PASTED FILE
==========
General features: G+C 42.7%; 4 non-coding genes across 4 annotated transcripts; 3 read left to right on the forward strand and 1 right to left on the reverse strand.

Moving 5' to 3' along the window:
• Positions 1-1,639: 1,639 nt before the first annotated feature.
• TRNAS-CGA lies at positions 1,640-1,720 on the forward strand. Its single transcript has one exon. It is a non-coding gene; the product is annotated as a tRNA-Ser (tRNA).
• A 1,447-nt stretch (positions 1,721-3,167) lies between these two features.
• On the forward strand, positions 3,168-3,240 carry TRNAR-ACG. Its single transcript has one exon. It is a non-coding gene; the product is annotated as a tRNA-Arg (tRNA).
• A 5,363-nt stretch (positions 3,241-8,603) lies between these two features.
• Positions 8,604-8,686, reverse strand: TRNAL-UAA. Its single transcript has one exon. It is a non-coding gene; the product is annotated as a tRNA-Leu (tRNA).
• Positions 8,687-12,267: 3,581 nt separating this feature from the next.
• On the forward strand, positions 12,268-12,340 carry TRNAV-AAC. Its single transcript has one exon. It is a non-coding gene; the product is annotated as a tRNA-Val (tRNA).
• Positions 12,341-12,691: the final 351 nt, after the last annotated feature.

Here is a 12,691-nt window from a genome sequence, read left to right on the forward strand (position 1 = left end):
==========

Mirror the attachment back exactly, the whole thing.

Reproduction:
General features: G+C 42.7%; 4 non-coding genes across 4 annotated transcripts; 3 read left to right on the forward strand and 1 right to left on the reverse strand.

Moving 5' to 3' along the window:
• Positions 1-1,639: 1,639 nt before the first annotated feature.
• TRNAS-CGA lies at positions 1,640-1,720 on the forward strand. Its single transcript has one exon. It is a non-coding gene; the product is annotated as a tRNA-Ser (tRNA).
• A 1,447-nt stretch (positions 1,721-3,167) lies between these two features.
• On the forward strand, positions 3,168-3,240 carry TRNAR-ACG. Its single transcript has one exon. It is a non-coding gene; the product is annotated as a tRNA-Arg (tRNA).
• A 5,363-nt stretch (positions 3,241-8,603) lies between these two features.
• Positions 8,604-8,686, reverse strand: TRNAL-UAA. Its single transcript has one exon. It is a non-coding gene; the product is annotated as a tRNA-Leu (tRNA).
• Positions 8,687-12,267: 3,581 nt separating this feature from the next.
• On the forward strand, positions 12,268-12,340 carry TRNAV-AAC. Its single transcript has one exon. It is a non-coding gene; the product is annotated as a tRNA-Val (tRNA).
• Positions 12,341-12,691: the final 351 nt, after the last annotated feature.

Here is a 12,691-nt window from a genome sequence, read left to right on the forward strand (position 1 = left end):